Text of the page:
Wednesday, October 31, 2012

Friday the 13th: The Series: "Hellowe'en"

Although Friday the 13th: The Series features plenty of good episodes, the best of them invariably feature the late, great R.G. Armstrong as Lewis Vendredi, original owner of Curious Goods.  Armstrong could really portray a great villain, as one can detect from his performances in movies such as Race with the Devil (1975).  And on Friday the 13th, he made for a very malevolent, if recurring presence.

“Hallowe’en” (original airdate, October 26, 1987) is another early first season episode of this syndicated series, and the first one to feature the return of Vendredi.  In this story written by William Taub and directed by Timothy Bond, Ryan (John D. Le May) and Micki (Robey) host a Halloween costume party at Curious Goods in an attempt to allay the fears of the (rightfully…) concerned neighbors.  The basement vault where all the cursed items are locked away is marked as “off-limits” by Ryan for the occasion, but two partiers ignore the warning and conjure up a spirit in a glowing crystal ball: the spirit of Vendredi, himself.

While Jack (Chris Wiggins) is mysteriously led away from the party (and Micki and Ryan) by a lost little trick-or-treater, Greta (Adrienne Pocock), Vendredi appears as a ghost in Curious Goods and begs Micki and Ryan for their help with an act of mercy.  He claims to desire only to save the soul of his long-suffering, deceased wife, Grace.  He even takes them to her corpse…which happens to be in a secret room in the store.

But in truth, Vendredi seeks only a powerful relic called the Amulet of Zohar so he can make himself flesh for a few hours…until daylight.  Misled by their uncle, Micki and Ryan give Vendredi what he needs to save Grace, and then learn they have been deceived, and that he has roughly three hours on Halloween night to find an undamaged corpse where he can permanently house his soul.

Unfortunately for Micki, Ryan and Jack, they must also contend with a demon dwarf, Greta (Victoria Deslaurier) who has come from Hell to do Vendredi’s diabolical bidding…

“Hellowe’en” proves a rather bizarre episode in the canon, in part because of the aforementioned demon dwarf (described in the teleplay and episode as a “midget,”), Greta.  At first she appears as a cute-as-a-button little girl, but then she literally becomes a hell spawn, with the power to levitate and hypnotize victims.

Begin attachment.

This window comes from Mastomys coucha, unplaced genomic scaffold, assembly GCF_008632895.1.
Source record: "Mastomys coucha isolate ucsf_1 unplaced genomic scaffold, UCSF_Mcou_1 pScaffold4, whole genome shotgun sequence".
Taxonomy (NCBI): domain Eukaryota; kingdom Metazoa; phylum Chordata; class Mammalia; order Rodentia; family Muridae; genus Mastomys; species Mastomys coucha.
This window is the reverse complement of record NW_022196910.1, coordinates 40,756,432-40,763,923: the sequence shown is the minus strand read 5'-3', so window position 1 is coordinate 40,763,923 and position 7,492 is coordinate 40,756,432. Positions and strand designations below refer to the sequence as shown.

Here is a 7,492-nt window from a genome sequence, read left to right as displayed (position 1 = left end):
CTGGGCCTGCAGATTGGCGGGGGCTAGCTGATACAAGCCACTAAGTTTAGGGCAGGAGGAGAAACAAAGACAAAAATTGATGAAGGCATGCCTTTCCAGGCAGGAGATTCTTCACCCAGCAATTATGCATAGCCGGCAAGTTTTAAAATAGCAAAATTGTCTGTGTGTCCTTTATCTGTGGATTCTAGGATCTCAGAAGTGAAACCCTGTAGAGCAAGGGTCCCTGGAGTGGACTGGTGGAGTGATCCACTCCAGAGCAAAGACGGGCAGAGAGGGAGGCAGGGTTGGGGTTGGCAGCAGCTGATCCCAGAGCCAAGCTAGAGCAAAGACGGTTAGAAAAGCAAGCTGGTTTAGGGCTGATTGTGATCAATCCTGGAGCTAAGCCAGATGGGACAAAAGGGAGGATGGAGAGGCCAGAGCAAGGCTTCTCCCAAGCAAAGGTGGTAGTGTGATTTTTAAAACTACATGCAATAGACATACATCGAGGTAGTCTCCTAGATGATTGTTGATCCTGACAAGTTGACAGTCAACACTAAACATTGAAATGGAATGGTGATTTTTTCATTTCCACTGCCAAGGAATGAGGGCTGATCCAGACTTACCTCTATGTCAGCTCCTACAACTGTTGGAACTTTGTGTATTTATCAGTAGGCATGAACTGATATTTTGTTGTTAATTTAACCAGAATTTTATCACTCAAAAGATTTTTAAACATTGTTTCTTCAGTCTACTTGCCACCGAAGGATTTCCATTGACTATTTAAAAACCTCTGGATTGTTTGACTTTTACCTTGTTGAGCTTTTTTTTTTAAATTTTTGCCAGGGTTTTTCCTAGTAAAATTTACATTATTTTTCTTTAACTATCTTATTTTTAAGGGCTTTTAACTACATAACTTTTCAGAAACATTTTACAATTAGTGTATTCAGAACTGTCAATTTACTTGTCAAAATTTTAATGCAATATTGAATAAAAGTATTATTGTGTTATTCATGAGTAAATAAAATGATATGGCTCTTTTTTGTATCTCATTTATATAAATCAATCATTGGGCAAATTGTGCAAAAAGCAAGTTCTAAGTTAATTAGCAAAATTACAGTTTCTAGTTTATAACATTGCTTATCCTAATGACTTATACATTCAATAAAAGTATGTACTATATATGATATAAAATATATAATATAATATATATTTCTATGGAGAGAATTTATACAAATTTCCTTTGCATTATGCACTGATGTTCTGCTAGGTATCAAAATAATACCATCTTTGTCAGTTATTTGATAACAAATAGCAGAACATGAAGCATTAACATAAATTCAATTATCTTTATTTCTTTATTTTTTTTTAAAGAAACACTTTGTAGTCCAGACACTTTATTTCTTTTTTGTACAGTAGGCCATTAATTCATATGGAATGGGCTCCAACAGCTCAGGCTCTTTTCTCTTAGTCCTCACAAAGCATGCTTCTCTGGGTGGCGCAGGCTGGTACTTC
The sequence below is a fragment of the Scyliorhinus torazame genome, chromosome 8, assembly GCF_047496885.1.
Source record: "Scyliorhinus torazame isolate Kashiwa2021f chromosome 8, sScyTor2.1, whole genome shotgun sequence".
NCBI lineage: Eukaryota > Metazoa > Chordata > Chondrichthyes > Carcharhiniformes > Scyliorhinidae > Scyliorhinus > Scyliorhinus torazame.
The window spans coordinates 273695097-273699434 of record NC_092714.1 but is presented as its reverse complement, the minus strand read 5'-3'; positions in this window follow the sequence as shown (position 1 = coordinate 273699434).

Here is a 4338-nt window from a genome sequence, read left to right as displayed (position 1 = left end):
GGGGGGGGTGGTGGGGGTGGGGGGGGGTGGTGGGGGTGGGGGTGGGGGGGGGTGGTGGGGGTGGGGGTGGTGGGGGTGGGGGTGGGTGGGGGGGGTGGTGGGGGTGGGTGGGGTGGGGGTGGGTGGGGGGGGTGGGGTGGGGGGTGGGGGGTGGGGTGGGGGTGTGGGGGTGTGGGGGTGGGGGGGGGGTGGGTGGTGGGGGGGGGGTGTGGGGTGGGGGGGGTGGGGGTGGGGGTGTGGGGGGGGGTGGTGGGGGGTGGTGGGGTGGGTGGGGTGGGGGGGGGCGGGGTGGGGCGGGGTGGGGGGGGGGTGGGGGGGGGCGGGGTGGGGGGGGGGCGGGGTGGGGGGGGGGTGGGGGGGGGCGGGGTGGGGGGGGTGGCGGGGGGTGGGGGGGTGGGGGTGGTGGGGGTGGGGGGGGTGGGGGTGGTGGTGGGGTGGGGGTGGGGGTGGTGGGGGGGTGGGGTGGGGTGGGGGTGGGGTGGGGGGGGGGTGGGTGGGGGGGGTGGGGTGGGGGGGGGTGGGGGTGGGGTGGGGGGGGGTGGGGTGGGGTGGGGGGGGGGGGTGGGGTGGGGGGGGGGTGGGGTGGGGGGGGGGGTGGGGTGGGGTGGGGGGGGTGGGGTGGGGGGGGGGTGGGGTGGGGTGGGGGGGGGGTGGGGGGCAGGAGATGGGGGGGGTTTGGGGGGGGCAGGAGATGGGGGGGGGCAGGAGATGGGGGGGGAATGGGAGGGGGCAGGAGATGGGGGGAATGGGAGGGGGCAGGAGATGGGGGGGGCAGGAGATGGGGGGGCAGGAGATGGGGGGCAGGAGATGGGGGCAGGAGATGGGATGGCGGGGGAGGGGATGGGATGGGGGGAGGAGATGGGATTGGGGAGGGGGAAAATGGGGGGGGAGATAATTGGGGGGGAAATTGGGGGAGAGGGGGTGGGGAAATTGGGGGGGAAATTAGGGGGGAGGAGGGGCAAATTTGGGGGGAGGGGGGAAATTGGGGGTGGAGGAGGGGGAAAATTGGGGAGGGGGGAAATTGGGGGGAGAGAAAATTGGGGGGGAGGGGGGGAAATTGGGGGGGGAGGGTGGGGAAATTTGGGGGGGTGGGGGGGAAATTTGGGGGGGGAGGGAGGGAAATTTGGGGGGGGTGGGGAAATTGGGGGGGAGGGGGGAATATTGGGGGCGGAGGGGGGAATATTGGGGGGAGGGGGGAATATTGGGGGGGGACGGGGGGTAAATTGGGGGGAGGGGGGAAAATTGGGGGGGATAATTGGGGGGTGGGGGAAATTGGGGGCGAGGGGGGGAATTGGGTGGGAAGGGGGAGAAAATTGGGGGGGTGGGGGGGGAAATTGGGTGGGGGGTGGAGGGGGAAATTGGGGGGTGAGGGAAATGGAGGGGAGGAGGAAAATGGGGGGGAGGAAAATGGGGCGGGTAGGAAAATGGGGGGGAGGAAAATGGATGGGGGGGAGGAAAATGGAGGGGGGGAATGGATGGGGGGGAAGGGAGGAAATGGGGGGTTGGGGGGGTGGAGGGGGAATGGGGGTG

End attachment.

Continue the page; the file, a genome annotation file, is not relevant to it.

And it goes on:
The episode’s climax descends into something like high camp as Ryan and Micki attempt to escape from Greta in a mortuary, and she tears the place up, pulps coffins and attempts to keep them away from Vendredi as he conducts his all-important ritual.  Greta as a soldier villain from hell -- small in size; big in stature -- adds an unusual wrinkle to the story, for certain.

Otherwise, you have to wonder about a plot-line that sees Micki and Ryan hosting a Halloween party just one floor above a repository for hundreds of cursed antiques.  That’s just asking for trouble, certainly, and probably not the brightest move, wary neighbors or not.  On the other hand, one of the welcome character touches on Friday the 13th: The Series (at least starting out) is that Micki and Ryan are naïve and inexperienced, and they make mistakes.  They aren’t professionals, and they clearly have a lot to learn about battling ghosts and demons..  If they pulled this stunt in the second season, it would seem a lot dumber, but since “Hallowe’en” is the fifth episode of the first season, perhaps the narrative isn’t so far-fetched.

After “Hellowe’en,” R.G. Armstrong returned in four additional Friday the 13th: The Series episodes including “What A Mother Wouldn’t Do” (about a cradle from the Titanic), “Bottle of Dreams,” the second season premiere “Doorway to Hell,” and “Night Hunger.”  

1 comment:

  1. Given that it's not the finest horror series ever, I'm sure a good chunk of my love for this show is purely nostalgic, but damn if this show wasn't fun most of the time.